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The Arbor Company Senior Living Blog

Dementia Symptoms and Gun Ownership: 5 Warnings Signs to Watch For

Oct 3, 2018 6:30:00 AM / Marsha Van Hook Marsha Van Hook

Dementia Symptoms and Gun Ownership: 5 Warnings Signs to Watch For

Nearly half of all seniors have at least one gun in their house. A gun offers some seniors a sense of safety, and can be an important tool for hobbies like hunting and recreational shooting. But among seniors who have dementia, a gun transitions from a useful tool into a potentially lethal weapon. Monitoring a senior gun owner for dementia symptoms may save their life.

Here are the warning signs to look for, and how to ensure your family’s safety.

The Dangers of Senior Gun Ownership

Many seniors, especially those who live alone, own guns as a form of self-protection. Yet research shows that gun owners are far more likely to harm themselves or someone they love than they are to fend off an attacker. The risks of gun ownership in seniors with dementia include:

  • Accidental shootings. Dementia undermines executive functioning, and can erode impulse control and short-term memory. This increases the risk that a senior may store a gun in an unsafe location, or forget how to use the gun.
  • Acts of violence. Especially in seniors with a history of aggression, dementia may increase the risk of violence. Some seniors with dementia struggle with impulse control issues. So an act of violence that a senior might once have only thought about can begin looking like a viable option.
  • Violence against the senior. Guns, especially unsecured guns, can be used to harm the senior who owns them. An intruder might find the gun. Someone who learns that a senior with dementia owns guns may gain an incentive to break in.
  • Accidental injuries. Seniors with dementia are less likely to practice safe gun storage, raising the possibility that a child or other vulnerable family member might find the gun.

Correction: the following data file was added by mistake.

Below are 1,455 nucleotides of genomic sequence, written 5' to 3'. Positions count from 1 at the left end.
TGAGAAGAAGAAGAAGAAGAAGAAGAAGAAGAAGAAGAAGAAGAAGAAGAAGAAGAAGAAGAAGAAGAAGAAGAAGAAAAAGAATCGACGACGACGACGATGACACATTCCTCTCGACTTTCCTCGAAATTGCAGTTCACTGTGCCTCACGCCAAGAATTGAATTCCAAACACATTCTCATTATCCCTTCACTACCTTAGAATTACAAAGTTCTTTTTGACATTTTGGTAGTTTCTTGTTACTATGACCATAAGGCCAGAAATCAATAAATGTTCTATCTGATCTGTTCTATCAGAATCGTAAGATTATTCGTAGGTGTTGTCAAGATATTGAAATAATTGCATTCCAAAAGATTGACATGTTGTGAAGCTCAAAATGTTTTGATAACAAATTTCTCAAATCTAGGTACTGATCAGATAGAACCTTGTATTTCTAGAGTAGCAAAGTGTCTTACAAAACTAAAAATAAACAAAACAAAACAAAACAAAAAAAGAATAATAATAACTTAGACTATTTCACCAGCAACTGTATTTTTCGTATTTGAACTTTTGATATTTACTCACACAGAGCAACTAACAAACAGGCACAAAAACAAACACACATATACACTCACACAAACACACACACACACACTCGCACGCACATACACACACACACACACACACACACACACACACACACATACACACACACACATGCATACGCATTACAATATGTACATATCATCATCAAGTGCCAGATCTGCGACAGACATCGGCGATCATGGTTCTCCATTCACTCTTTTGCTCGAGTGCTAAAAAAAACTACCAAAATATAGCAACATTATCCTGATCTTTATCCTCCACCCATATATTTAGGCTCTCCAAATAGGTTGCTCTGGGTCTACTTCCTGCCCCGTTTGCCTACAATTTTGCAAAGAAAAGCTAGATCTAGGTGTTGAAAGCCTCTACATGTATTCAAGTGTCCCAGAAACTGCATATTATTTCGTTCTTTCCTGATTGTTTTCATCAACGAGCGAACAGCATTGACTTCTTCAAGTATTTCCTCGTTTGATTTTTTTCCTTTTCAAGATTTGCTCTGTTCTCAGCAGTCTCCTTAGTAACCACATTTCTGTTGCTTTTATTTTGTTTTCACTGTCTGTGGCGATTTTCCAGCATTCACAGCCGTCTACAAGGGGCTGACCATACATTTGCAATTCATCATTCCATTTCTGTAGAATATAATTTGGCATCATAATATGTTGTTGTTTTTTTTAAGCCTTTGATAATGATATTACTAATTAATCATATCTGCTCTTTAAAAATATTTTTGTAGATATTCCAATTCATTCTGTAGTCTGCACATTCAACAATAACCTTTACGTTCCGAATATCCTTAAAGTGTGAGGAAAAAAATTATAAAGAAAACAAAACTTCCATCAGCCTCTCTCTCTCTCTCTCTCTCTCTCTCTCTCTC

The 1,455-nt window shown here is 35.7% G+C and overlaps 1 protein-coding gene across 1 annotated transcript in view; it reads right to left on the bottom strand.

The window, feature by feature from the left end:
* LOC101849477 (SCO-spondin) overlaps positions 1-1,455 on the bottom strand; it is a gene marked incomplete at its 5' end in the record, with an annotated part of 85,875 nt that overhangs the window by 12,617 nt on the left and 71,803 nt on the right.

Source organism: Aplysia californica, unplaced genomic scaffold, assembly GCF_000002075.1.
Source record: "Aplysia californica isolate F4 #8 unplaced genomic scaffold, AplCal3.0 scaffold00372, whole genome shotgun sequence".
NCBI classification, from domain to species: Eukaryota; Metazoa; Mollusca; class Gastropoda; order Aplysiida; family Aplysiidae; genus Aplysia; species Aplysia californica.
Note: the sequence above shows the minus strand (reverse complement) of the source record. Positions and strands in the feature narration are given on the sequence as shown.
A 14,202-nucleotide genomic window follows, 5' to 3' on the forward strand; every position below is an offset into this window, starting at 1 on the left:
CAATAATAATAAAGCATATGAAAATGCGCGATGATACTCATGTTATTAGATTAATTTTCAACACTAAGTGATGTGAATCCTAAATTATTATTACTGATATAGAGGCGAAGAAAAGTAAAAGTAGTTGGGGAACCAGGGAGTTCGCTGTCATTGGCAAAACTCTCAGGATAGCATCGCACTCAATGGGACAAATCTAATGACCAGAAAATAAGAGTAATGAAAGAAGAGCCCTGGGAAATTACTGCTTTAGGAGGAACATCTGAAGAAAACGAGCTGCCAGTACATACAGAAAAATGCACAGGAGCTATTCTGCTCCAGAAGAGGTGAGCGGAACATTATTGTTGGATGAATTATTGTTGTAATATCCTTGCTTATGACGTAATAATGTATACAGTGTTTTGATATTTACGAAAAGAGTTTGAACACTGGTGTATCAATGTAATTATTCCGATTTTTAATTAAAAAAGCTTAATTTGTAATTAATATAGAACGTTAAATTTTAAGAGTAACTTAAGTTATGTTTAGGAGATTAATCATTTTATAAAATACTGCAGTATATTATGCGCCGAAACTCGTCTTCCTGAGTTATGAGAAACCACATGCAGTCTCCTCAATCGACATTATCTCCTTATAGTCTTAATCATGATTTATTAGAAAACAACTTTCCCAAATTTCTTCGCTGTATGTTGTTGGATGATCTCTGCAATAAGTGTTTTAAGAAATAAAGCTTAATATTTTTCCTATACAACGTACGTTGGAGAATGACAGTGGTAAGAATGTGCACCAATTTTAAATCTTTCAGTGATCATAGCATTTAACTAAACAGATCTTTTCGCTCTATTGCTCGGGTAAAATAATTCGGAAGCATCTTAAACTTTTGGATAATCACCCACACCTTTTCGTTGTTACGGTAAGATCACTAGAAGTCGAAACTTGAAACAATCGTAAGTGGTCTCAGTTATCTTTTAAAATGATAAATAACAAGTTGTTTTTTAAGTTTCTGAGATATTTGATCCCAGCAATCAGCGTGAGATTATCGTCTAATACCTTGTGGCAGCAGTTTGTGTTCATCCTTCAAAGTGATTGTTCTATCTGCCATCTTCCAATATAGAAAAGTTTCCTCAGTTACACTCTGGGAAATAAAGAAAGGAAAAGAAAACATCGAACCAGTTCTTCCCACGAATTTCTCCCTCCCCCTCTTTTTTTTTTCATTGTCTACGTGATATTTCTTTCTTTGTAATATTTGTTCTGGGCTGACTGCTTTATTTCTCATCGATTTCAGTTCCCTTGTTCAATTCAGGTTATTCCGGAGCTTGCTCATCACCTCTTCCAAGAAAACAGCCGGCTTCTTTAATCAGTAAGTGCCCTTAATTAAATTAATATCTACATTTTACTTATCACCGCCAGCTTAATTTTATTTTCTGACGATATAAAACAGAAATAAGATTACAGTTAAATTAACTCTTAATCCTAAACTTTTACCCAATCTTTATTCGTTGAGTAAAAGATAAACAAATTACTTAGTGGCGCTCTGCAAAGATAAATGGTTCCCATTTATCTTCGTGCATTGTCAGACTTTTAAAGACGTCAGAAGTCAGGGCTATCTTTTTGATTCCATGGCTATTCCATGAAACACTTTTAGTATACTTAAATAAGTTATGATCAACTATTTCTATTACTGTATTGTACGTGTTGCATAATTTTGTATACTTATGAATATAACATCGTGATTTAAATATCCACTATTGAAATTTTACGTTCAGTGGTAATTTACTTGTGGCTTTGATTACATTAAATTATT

Dementia Symptoms and Gun Ownership: 5 Important Warning Signs

A study conducted in the 1990s suggests that 40-60 percent of people with dementia have guns in their homes. Some signs that your loved one may need to give up their gun include:

  1. Changes in mood, personality, or behavior. Dementia can change the way a person thinks and feels. It may even make them aggressive, especially if they have frontotemporal dementia. A gun can be deadly in the hands of someone who is angry, aggressive, or depressed.
  2. Difficulty managing daily tasks. A person whose short-term memory has declined may forget to turn off the stove or lock the door. This means they might also forget to lock up the gun, put it someplace the grandkids can’t get it, or remove the bullets.
    Get the Tools You Need to Talk to Your Parent About Senior Care in Our E-Book
  3. Attention problems. Many forms of dementia compromise a senior’s attention. When this happens, a senior might forget to finish unloading the chamber of a gun, forget where a gun is stored, or be unable to remember how the gun functions.
  4. A history of dangerous decisions, such as driving on a suspended license, getting into car accidents, or forgetting to eat.
  5. Confusion about who people are. A person with dementia who can no longer identify loved ones can easily mistake a loved one for an intruder.

What to Do About a Person With Dementia Who Owns Guns

It can be difficult to talk to a senior about giving up their guns, especially if the senior is a lifetime gun lover. But family members must keep in mind that a person’s desire to own guns should not trump the right of other people to be safe. Laws about gun ownership in people with dementia vary from state to state, so the best option is to get your loved one to willingly give up their gun. Some strategies that can help include:

  • Talking to a newly diagnosed senior about their gun before dementia undermines their ability to make good decisions. Some advance directives allow seniors to set a “firearm retirement date.”
  • Talking to your loved one about your feelings, rather than labeling or stigmatizing them. Explain that their gun makes you feel afraid.
  • Asking your loved one to contemplate how they would feel if they injured someone, and then giving them examples of how their gun might be used to harm someone.
  • Expressing concern about safety rather than stigmatizing gun ownership. It’s common for families to have different views about gun ownership. One recent study found that messages that are sensitive to the views of gun owners are more effective than messages that stigmatize gun ownership or label guns as “bad.”

If these options fail, you may need to consult an elder care lawyer or enlist the assistance of your loved one’s doctor. If you are already a guardian, you may be able to simply take the gun.

Conversations about dementia can be hard, but they can also save lives. For more help having difficult conversations with a senior loved one, download our free guide, How to Talk to Your Parent About Senior Living.

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Topics: Senior Aging & Health, Dementia

Marsha Van Hook

Marsha Van Hook

As the Vice President of Resident Care for The Arbor Company, Marsha is responsible for overseeing quality improvement programs that enhance care delivery and service to our residents and their families.

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